The captured image

What exactly is it to “capture an image” when the image does not actually exist before it is captured? What does “to take a picture” of something actually mean? You can also “put something into pictures,” just as you can “put into words,” “put on stage,” “put to music” and, by extension, “put in order,” “put in place,” and so forth. In each case, there is a preexisting material reality that is shaped to fit a certain desire or certain objective. What is this magical process (once chemical, now electronic) through which the light reflected by people, places and objects is captured to create that mysterious and yet familiar visible trace that is an image? In truth, what we see throughout the day probably contains as many representations through images as directly visible realities.

“Capturing images” has become the easiest thing to do, as the billions of photos taken every day with smartphones go to prove. We take this act, which is easy and free, for granted. We no longer think about the practical aspects, however wondrous the technology. Aesthetic considerations are rarely an issue. The visible world is an inexhaustible source of images, an ever replete storehouse for new “image capturings.” It seems like the image has something to do with energy saving and sustainability, as if it were produced by the wind, or by river currentsor by sunlight, to be precise. An image appears to consume nothing, deplete no resource. And yet it still takes electricity, sometimes, to light up the subject, and energy, stored in a battery, to “take the picture” and then illuminate it, making it visible on screens of every size, even huge billboards. The energy used by and for an image, no matter how large, goes unnoticed. Recording images both manipulates the worldwhich is recast, reduced or enlargedand covers it up.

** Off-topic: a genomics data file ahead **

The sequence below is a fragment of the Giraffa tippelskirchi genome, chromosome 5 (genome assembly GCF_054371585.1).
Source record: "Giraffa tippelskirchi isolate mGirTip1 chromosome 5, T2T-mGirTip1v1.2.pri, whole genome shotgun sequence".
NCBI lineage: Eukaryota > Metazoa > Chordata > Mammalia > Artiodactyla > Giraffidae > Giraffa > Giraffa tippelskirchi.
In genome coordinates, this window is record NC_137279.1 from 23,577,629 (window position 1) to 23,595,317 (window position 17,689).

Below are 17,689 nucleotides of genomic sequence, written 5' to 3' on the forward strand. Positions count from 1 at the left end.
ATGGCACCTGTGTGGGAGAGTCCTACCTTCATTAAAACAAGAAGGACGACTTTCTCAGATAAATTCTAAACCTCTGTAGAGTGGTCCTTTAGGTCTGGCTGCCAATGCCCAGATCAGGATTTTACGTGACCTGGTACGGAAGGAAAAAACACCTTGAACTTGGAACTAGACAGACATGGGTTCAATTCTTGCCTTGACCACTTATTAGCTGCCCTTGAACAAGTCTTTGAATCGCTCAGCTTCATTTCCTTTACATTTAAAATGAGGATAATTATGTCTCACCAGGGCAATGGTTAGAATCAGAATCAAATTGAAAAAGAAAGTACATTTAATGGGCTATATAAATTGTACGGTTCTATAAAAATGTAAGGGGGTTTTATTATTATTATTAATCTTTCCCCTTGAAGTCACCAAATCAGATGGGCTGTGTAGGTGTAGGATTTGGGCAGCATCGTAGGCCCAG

In every image, there is a big share of déjà vu, which is necessary for it to be recognized, or in other words, to be successful. And yet in each captured image there is also the hope of the never-before-seen. There has to be something unique in the ordinary, something peculiar in the familiar. A portrait or a landscape has to be recognized as belonging to the portrait or landscape genre before it can be appreciated as a new imagean image of something that has already ceased to exist and will never return.

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